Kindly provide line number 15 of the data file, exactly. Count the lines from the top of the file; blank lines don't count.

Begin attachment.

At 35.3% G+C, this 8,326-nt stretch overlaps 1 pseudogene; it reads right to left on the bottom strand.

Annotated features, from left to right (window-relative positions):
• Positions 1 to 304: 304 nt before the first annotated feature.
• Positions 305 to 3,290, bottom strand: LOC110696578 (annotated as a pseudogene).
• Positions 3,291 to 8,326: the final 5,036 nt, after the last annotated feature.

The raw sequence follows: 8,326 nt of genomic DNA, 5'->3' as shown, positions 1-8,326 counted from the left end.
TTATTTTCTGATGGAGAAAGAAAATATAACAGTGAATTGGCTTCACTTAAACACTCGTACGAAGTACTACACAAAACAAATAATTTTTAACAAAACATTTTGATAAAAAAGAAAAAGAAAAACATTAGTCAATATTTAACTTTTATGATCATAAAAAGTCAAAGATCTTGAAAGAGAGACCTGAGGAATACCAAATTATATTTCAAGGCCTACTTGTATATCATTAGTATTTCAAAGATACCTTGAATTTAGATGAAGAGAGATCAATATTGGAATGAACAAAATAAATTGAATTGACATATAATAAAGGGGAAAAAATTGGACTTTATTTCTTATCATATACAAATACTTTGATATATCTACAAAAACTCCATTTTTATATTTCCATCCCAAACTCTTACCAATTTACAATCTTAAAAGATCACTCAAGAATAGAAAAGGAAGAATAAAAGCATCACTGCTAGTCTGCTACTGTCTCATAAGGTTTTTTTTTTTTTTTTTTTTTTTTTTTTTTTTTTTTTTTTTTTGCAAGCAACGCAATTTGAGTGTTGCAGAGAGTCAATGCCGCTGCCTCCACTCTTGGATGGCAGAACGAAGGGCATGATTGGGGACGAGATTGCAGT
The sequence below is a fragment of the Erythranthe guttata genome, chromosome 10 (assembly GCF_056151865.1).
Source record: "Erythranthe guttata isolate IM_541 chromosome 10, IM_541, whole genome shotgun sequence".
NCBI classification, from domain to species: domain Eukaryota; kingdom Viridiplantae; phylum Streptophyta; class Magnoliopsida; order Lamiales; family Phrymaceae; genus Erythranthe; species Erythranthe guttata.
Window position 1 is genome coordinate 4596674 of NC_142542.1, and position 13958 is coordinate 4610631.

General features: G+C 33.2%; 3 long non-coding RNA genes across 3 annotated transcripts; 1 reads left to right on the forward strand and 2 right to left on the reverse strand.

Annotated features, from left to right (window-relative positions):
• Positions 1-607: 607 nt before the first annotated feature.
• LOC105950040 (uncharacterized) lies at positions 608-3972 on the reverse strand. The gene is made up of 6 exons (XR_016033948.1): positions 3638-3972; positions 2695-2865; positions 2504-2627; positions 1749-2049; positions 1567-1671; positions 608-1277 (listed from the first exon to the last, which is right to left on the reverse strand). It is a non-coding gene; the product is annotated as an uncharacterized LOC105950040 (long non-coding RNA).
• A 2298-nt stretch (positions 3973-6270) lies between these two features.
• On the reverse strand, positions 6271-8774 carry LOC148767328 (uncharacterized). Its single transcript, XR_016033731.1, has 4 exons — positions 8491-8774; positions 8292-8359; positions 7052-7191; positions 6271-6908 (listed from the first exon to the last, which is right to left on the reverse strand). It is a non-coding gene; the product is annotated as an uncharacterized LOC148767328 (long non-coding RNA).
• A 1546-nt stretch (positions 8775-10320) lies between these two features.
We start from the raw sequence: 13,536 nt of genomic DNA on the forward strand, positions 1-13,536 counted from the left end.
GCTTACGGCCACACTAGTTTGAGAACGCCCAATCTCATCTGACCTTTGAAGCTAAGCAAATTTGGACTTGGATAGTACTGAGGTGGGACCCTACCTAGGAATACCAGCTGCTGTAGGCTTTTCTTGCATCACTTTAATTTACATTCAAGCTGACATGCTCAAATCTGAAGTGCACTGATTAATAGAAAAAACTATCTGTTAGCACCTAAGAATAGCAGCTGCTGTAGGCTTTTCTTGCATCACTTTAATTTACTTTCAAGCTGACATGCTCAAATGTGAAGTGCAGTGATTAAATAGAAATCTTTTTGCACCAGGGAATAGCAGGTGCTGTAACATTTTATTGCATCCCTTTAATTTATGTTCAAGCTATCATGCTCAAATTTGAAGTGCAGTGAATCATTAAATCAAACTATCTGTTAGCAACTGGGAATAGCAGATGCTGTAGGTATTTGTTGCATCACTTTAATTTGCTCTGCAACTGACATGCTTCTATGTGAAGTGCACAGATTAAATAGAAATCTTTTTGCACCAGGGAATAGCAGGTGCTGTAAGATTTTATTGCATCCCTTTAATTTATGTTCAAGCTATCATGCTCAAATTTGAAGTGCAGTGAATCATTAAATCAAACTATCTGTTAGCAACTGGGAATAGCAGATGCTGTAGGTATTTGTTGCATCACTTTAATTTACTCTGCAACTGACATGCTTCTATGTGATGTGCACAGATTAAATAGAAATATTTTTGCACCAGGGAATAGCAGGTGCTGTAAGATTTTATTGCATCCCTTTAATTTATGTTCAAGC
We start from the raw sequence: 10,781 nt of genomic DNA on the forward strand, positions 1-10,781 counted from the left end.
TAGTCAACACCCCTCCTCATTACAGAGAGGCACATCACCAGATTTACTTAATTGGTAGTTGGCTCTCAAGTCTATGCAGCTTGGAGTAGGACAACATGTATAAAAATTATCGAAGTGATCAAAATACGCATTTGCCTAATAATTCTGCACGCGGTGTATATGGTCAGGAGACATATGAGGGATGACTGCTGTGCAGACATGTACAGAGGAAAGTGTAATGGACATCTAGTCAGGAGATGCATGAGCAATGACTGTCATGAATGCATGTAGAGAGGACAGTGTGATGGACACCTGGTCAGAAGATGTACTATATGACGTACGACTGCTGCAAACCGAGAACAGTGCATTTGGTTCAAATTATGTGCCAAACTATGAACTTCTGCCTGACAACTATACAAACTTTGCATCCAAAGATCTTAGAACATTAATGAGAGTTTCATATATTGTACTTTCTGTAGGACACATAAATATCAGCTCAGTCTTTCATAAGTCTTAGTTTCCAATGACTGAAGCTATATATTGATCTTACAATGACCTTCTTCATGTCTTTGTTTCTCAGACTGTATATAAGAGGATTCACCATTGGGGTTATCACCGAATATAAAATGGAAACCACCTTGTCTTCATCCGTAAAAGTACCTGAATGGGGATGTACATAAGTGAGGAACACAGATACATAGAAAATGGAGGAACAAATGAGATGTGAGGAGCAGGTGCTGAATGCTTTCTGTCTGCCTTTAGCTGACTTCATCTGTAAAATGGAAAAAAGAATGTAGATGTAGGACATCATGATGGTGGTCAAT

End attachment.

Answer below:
• LOC105950040 (uncharacterized) lies at positions 608-3972 on the reverse strand. The gene is made up of 6 exons (XR_016033948.1): positions 3638-3972; positions 2695-2865; positions 2504-2627; positions 1749-2049; positions 1567-1671; positions 608-1277 (listed from the first exon to the last, which is right to left on the reverse strand). It is a non-coding gene; the product is annotated as an uncharacterized LOC105950040 (long non-coding RNA).